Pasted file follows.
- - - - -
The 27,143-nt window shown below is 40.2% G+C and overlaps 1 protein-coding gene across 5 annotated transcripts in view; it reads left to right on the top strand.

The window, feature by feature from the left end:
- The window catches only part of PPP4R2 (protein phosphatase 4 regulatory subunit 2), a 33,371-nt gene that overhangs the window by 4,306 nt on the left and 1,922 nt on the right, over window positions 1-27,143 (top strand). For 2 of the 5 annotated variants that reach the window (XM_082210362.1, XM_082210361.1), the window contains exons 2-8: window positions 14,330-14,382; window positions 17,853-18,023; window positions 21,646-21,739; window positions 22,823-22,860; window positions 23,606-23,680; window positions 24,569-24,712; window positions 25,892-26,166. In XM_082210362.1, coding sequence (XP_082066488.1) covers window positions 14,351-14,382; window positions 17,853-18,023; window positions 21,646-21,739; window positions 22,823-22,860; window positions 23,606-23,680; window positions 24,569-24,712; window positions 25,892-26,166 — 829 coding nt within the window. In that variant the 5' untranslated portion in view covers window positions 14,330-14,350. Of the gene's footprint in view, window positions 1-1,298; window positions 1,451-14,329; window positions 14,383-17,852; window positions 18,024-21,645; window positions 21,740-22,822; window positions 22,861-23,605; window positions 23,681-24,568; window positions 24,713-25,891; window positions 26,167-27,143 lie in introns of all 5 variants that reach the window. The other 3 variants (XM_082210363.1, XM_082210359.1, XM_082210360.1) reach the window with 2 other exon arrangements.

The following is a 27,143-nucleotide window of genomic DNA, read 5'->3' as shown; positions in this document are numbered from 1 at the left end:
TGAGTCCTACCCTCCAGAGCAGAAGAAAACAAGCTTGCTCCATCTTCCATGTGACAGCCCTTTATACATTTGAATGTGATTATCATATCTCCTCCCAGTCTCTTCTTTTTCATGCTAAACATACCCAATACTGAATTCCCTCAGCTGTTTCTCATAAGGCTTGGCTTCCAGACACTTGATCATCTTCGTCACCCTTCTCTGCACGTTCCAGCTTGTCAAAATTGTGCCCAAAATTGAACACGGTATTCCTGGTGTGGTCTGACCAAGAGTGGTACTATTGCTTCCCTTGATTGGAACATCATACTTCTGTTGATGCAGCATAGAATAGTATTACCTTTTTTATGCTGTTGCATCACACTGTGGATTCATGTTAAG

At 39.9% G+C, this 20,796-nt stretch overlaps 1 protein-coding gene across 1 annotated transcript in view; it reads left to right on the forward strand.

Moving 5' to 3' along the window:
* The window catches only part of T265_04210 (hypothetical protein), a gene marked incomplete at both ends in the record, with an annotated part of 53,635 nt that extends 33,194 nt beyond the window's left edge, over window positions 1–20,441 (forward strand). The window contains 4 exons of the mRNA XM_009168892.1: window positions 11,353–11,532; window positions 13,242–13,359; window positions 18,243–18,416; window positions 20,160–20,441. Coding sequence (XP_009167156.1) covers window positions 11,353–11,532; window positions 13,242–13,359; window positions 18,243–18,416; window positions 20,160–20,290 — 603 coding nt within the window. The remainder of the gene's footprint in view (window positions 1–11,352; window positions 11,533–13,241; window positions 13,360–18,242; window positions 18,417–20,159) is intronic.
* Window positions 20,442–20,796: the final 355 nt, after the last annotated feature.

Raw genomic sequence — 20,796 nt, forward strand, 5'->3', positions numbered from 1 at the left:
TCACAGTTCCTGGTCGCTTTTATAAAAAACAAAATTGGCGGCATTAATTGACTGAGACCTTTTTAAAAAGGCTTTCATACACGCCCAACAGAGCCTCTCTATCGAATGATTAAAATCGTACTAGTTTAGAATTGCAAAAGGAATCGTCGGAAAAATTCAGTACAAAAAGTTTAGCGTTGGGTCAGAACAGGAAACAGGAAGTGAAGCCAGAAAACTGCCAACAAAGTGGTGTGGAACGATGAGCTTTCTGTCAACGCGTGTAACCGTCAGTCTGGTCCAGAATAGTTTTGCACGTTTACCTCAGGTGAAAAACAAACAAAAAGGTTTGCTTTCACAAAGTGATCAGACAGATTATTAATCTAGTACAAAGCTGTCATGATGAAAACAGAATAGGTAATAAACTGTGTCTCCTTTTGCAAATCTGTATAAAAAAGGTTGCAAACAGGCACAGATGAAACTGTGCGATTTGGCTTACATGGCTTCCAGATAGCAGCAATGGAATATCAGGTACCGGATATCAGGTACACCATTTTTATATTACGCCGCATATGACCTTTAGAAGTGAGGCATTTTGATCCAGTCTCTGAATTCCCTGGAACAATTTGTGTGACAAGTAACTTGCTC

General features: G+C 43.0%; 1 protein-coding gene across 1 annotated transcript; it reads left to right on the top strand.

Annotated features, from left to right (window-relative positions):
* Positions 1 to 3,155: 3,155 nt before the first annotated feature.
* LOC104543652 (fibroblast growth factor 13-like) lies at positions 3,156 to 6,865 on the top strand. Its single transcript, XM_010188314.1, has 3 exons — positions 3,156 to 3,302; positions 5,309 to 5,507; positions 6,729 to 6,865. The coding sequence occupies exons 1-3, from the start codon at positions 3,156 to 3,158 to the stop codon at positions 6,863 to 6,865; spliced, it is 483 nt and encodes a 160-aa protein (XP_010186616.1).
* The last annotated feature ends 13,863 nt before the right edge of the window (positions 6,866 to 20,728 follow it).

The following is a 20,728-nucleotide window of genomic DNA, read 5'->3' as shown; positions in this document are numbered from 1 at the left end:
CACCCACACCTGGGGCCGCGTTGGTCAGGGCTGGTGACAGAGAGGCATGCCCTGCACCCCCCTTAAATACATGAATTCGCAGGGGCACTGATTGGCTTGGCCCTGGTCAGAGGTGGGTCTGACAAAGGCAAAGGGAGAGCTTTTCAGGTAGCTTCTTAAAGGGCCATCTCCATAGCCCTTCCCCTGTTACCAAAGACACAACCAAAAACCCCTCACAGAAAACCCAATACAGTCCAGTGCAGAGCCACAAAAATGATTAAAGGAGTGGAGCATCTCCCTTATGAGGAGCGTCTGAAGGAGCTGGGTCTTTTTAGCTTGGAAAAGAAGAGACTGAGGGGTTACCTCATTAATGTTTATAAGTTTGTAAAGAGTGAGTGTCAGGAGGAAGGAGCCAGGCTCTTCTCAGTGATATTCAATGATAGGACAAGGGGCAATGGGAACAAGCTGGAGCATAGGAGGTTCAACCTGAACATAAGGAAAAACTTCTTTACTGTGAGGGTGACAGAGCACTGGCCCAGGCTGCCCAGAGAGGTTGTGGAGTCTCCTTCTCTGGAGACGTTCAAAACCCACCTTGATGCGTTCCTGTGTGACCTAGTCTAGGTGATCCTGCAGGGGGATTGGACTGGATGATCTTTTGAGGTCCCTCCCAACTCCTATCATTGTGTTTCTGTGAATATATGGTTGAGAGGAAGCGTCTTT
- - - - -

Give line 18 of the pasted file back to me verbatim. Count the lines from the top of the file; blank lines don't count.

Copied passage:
CACCCACACCTGGGGCCGCGTTGGTCAGGGCTGGTGACAGAGAGGCATGCCCTGCACCCCCCTTAAATACATGAATTCGCAGGGGCACTGATTGGCTTGGCCCTGGTCAGAGGTGGGTCTGACAAAGGCAAAGGGAGAGCTTTTCAGGTAGCTTCTTAAAGGGCCATCTCCATAGCCCTTCCCCTGTTACCAAAGACACAACCAAAAACCCCTCACAGAAAACCCAATACAGTCCAGTGCAGAGCCACAAAAATGATTAAAGGAGTGGAGCATCTCCCTTATGAGGAGCGTCTGAAGGAGCTGGGTCTTTTTAGCTTGGAAAAGAAGAGACTGAGGGGTTACCTCATTAATGTTTATAAGTTTGTAAAGAGTGAGTGTCAGGAGGAAGGAGCCAGGCTCTTCTCAGTGATATTCAATGATAGGACAAGGGGCAATGGGAACAAGCTGGAGCATAGGAGGTTCAACCTGAACATAAGGAAAAACTTCTTTACTGTGAGGGTGACAGAGCACTGGCCCAGGCTGCCCAGAGAGGTTGTGGAGTCTCCTTCTCTGGAGACGTTCAAAACCCACCTTGATGCGTTCCTGTGTGACCTAGTCTAGGTGATCCTGCAGGGGGATTGGACTGGATGATCTTTTGAGGTCCCTCCCAACTCCTATCATTGTGTTTCTGTGAATATATGGTTGAGAGGAAGCGTCTTT